At first, the upcoming 5G network will only operatein the frequency band of 3.5 gigahertz (GHz). In terms of exposure, this frequency does not significantly differ from the frequencies used by the previous generations (2G, 3G, 4G); in other words, previous research on the health effects of radiation from mobile communication technology can also be used when assessing the safety of 5G. At the moment, the 3.5 GHz network is already in commercial use at the centres of major cities.
Next, the 5G network will start using a frequency band of about 26 GHz or the so-called millimetre waves. Later, the network will adopt a frequency band lower than 1 GHz to serve the residents of sparsely populated areas and the users of the Internet of Things (IoT). Overall, the frequency bands of 5G are not new; they have previously been used for security scanners at airports, speed control radars and point-to-point microwave links.
The base stations of the 5G network will not significantly increase human exposure to radiofrequency radiation. The transmit powers of 5G base stations are similar to those used in previous mobile communication technologies. There is also no reason to suspect, on the basis of current knowledge, that the millimetre waves to be implemented later would have harmful health effects at exposures below the limit values. For example, the waves travel through tissue quite weakly and do not penetrate the skin or eyes beyond the superficial layers.
In terms of technical implementation, the base stations of the 5G network differ from previous technologies. The base stations of earlier technologies radiate in a specific sector direction, whereas a 5G base station can target a narrow radiation beam at one or more users simultaneously. The exposure caused by a 5G base station will mainly be targeted at the locations of the network users. In practice, the exposure caused by a 5G base station will be occasional as the large data transfer rate means that the beam will only be targeted at the user very briefly. Even though 5G enables higher data transfer rates, this does not mean that the exposure is higher than with previous technologies.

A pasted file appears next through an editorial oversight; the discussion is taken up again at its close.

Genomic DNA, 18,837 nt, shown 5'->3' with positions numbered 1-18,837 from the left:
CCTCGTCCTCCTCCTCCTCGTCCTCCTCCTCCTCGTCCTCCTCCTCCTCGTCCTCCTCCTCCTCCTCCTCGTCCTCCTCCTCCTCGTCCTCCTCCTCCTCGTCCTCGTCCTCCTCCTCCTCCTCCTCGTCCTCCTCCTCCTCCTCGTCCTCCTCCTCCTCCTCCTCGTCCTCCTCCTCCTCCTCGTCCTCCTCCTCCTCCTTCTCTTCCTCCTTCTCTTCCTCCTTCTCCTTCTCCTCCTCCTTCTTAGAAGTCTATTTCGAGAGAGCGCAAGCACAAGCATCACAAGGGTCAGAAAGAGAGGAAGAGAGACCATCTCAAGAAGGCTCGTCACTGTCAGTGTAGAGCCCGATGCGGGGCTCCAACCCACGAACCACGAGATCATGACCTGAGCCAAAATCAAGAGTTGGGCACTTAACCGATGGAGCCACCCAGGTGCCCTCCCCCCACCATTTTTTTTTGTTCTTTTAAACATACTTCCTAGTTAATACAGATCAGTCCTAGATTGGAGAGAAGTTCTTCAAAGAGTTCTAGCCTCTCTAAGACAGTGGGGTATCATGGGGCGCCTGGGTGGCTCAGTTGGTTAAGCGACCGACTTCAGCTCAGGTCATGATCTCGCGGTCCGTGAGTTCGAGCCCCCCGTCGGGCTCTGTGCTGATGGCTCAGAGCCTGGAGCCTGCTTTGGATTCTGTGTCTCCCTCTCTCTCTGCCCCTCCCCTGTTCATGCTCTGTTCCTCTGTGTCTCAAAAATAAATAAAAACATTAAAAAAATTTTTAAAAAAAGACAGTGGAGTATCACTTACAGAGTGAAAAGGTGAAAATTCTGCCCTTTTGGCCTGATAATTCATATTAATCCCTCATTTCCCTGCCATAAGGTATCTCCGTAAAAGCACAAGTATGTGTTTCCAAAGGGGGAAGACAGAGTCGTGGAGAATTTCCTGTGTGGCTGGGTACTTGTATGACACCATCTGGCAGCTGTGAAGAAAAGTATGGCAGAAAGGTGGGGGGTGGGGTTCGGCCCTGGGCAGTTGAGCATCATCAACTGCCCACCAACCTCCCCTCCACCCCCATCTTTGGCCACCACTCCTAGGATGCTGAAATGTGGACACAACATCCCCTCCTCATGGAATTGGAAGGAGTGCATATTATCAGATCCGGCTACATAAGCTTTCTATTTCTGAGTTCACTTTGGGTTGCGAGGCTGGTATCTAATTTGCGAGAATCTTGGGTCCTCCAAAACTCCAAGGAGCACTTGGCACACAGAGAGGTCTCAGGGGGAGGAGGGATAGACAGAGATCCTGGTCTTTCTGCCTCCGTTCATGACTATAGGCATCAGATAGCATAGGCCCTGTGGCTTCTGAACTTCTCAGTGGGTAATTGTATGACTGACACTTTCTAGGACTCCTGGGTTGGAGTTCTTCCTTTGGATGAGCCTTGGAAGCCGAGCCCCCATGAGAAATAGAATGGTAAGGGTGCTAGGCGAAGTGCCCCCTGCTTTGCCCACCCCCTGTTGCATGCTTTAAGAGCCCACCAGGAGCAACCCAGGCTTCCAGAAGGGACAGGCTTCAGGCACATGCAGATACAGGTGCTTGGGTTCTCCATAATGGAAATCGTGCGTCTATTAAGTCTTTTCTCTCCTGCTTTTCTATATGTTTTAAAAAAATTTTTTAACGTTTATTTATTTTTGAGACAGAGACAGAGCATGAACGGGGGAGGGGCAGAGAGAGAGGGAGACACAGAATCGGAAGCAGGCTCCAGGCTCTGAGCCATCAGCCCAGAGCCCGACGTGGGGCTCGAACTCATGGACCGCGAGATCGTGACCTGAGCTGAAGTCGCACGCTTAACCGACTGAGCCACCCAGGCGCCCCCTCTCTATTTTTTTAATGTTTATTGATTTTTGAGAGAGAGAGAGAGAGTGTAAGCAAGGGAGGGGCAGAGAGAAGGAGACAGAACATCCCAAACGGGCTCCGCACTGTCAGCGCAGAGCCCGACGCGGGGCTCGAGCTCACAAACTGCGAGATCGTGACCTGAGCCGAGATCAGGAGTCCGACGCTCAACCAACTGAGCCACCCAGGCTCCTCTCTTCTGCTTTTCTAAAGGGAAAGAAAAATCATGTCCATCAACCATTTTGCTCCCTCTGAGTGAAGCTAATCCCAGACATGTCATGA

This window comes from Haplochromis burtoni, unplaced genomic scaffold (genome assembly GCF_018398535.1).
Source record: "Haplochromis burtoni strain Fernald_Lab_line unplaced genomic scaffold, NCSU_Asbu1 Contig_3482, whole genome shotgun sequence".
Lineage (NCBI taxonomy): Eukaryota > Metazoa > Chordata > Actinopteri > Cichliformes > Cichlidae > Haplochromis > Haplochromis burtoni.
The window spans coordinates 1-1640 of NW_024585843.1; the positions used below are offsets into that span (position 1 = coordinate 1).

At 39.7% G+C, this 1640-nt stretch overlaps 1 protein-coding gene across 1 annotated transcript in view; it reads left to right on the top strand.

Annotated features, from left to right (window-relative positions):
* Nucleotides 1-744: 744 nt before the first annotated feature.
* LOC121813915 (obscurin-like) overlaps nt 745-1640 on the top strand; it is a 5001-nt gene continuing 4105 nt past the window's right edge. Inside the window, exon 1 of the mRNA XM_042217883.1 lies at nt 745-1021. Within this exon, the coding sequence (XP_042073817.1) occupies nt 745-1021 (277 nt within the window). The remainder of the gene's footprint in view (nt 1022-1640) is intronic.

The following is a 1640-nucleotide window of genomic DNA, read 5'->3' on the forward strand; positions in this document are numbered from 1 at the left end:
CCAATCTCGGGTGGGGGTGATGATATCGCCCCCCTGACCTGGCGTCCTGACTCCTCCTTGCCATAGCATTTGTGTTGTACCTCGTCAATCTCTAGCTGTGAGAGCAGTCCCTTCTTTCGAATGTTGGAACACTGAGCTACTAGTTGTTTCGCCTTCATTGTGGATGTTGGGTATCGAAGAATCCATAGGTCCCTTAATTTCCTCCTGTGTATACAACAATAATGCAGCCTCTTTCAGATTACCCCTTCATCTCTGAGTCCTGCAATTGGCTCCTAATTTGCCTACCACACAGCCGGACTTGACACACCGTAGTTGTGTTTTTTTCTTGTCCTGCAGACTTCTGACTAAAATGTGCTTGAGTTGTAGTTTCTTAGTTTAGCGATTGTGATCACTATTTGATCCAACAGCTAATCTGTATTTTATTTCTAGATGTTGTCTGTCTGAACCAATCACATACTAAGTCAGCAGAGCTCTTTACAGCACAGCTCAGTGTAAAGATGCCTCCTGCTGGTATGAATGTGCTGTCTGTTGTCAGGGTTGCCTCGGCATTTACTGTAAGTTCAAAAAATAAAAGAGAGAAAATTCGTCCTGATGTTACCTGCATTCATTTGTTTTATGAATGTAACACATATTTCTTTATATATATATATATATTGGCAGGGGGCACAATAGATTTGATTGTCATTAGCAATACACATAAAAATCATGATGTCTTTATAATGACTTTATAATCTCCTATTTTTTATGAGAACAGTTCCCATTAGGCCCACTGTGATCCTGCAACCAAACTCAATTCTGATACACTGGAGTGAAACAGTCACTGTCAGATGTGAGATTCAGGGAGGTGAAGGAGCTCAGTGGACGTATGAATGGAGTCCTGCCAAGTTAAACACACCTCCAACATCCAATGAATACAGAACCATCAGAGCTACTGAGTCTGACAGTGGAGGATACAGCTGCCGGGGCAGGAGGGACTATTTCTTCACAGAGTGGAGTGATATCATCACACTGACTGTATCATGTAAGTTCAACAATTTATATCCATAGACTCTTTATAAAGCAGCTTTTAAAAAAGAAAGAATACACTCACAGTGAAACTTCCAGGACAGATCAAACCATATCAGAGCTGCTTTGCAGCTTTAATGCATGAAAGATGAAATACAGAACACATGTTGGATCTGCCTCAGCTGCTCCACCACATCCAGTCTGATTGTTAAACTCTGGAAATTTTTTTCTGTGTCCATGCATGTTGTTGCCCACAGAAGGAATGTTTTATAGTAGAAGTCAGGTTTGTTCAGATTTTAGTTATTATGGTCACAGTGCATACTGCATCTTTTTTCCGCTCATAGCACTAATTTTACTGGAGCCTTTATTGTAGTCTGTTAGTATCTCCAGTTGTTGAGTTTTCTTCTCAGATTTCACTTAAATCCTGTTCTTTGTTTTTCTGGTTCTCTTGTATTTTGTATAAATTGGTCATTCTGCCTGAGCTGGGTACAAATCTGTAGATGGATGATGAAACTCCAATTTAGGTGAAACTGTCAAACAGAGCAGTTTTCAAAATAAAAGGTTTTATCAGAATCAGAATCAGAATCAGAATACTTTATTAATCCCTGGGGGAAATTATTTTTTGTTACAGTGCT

In the millimetre wave area, the coverage of the base stations will be small; about 100 metres. Such high radio frequencies travel poorly and cannot penetrate walls, for example. Small-coverage base stations will use low transmit power, which means that any exposure to radiofrequency radiation caused by them will be minor. A tight network of base stations ensures that 5G devices can also operate with small transmit power.
- The Decree of the Ministry of Social Affairs and Health 1045/2018
- 1999/519/EC: Council Recommendation of 12 July 1999 on the limitation of exposure of the general public to electromagnetic fields (0 Hz to 300 GHz)
- ICNIRP (International Commission on Non-Ionizing Radiation Protection) 2020. ICNIRP guidelines for limiting exposure to electromagnetic fields (100 kHz to 300 GHz)
- ICNIRP (International Commission for Non-Ionizing Radiation Protection), 1998, ICNIRP guidelines for limiting exposure to time-varying electric, magnetic and electromagnetic fields (up to 300 GHz)
- SCENIHR/SCHEER, 2015, Opinion on Potential health effects of exposure to electromagnetic fields (EMF)
- WHO, 2020, World Cancer Report 2020 pages 88-89
- FDA, 2020, Review of Published Literature between 2008 and 2018 of Relevance to Radiofrequency Radiation and Cancer
- SSM (Strålsäkerhetsmyndigheten), 2020, Recent Research on EMF and Health Risk - Fourteenth report from SSM’s Scientific Council on Electromagnetic Fields, 2019